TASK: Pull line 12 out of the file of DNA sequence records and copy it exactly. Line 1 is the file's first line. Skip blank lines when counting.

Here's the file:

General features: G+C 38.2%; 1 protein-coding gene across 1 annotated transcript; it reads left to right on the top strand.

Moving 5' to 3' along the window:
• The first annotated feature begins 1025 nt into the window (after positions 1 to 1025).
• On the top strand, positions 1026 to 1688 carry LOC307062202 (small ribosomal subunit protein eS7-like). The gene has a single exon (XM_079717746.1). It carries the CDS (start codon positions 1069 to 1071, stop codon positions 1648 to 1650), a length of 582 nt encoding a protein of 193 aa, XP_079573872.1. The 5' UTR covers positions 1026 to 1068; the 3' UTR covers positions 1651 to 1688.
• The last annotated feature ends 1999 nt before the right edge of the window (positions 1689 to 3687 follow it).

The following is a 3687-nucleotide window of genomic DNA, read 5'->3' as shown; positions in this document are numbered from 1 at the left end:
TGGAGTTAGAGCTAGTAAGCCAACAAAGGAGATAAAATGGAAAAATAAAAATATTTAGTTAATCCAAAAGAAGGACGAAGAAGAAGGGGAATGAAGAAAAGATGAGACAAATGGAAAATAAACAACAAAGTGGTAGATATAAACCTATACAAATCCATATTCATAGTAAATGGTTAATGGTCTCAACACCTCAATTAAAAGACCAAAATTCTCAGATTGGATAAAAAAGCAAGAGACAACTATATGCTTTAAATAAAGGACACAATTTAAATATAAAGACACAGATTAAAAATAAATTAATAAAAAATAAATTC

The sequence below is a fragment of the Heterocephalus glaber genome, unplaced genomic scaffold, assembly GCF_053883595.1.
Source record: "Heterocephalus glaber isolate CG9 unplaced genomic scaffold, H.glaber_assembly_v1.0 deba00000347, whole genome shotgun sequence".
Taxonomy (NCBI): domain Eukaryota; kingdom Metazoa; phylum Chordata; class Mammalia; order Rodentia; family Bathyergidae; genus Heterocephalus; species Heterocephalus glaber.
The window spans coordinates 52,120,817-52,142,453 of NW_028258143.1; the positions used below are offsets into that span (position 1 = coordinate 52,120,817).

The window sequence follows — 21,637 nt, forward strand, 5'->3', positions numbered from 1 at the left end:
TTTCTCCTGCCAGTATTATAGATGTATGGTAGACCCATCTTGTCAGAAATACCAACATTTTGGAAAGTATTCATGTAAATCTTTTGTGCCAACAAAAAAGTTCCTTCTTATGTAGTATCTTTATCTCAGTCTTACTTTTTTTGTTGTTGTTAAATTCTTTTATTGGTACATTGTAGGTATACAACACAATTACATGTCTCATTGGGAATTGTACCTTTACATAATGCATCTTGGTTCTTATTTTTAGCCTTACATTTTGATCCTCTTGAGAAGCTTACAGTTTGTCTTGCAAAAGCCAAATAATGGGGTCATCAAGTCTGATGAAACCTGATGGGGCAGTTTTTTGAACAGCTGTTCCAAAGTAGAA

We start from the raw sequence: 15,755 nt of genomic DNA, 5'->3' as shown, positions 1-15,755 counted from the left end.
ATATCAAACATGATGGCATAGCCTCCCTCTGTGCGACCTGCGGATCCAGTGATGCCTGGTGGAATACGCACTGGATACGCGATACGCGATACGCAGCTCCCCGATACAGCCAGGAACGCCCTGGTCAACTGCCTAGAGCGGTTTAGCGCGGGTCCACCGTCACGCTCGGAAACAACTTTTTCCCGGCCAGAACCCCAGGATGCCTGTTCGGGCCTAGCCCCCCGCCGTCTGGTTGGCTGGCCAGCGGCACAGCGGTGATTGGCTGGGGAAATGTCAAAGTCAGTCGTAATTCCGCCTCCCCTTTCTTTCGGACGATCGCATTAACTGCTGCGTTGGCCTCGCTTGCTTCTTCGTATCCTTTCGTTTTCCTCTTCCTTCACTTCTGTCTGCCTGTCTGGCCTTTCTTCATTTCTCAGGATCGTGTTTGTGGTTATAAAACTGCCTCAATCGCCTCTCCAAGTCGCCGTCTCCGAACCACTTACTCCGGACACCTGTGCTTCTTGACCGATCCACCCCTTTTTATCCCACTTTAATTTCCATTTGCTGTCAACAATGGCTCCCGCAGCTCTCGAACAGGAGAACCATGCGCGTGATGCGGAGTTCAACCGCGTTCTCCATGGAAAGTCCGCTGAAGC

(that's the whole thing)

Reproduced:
The window sequence follows — 21,637 nt, forward strand, 5'->3', positions numbered from 1 at the left end: